Wednesday, May 22, 2024

U.S. journalists’ beats vary widely by gender and other factors

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Reporters interview Boston Red Sox pitcher James Paxton at Fenway South in Fort Myers, Florida, on Feb. 16, 2023. (Jim Davis/The Boston Globe via Getty Images)

The beats American journalists cover vary widely by gender and other factors, according to a new analysis of a Pew Research Center survey of nearly 12,000 working U.S.-based journalists conducted in 2022. The analysis comes amid continued discussion about the demographic composition of U.S. newsrooms.

A chart showing that men overwhelmingly cover sports while women tend to cover health, education and social issues.

The survey asked reporting journalists to identify up to three topic areas or beats that they cover regularly, 11 of which had large enough sample sizes to study. Men are far more likely than women to cover certain beats – especially sports – while journalists who are women are more likely than men to cover news about social issues, education and health.

Men account for 83% of the surveyed journalists who indicated that they cover sports, far higher than the 15% who are women. Men also account for majorities of those who cover political news (60%) and news about science and technology (58%).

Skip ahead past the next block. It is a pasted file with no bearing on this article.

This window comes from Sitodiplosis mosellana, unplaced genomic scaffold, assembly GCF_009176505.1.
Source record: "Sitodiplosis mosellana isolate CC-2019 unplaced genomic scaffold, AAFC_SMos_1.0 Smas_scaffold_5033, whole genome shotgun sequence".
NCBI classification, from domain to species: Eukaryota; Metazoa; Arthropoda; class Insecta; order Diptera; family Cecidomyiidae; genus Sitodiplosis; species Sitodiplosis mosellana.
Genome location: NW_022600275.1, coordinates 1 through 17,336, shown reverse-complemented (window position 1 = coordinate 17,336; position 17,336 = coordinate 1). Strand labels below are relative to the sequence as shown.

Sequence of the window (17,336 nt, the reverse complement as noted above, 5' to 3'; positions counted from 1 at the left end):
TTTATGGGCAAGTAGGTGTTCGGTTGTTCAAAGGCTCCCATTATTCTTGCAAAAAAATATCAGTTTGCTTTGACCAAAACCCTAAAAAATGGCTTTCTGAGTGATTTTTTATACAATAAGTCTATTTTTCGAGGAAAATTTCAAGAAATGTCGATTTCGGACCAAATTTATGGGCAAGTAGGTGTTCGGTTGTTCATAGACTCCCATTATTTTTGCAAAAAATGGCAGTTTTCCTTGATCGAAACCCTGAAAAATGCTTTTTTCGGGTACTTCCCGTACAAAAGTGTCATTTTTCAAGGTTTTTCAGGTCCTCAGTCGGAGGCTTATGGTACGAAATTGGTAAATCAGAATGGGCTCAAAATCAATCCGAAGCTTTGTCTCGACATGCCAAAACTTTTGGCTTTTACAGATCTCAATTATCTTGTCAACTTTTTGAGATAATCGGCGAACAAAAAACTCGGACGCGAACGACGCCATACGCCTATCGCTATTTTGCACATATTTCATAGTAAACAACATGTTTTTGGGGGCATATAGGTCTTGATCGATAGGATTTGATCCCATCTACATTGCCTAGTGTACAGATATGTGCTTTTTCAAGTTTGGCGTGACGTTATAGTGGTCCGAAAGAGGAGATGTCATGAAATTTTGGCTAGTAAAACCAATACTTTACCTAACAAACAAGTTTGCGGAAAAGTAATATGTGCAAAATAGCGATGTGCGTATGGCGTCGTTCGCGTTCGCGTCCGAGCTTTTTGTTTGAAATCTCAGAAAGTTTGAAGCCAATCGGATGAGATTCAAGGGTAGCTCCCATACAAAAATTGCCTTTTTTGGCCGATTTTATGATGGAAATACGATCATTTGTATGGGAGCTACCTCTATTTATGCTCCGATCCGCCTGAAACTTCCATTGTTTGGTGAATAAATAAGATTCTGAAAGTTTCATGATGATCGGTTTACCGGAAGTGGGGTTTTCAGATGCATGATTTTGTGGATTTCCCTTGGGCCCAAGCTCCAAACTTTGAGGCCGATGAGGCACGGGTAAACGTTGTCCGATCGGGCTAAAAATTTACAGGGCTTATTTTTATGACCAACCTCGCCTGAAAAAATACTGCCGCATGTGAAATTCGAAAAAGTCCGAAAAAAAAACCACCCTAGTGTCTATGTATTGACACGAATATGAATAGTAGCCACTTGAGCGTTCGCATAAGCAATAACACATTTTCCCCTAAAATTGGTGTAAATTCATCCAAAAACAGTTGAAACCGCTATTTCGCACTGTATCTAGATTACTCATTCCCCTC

By comparison, women are more likely than men to cover three of the 11 news beats studied: health, education and families, and social issues and policy. For instance, women account for nearly two-thirds (64%) of surveyed journalists who cover news about health, while only about a third (34%) are men.

The source of data for this analysis is a Pew Research Center survey of 11,889 U.S.-based journalists who are currently working in the news industry and say that they report, edit or create original news stories in their current job. The survey was conducted online between Feb. 16 and March 17, 2022.

Because there is no readily available list of all U.S. journalists, Center researchers relied on commercial databases of journalists based in the U.S., as well as supplemental lists of news organizations to create a broad and diverse sample of over 160,000 journalists from as many types of outlets and areas of reporting as possible. Although it is impossible to be certain every segment of the journalism profession in the U.S. is covered by the sample, the use of multiple databases and supplemental lists ensured that journalists from a variety of different reporting areas, news platform types, as well as outlet sizes and types – such as those who work for organizations that are intended to primarily reach a particular demographic group – were represented.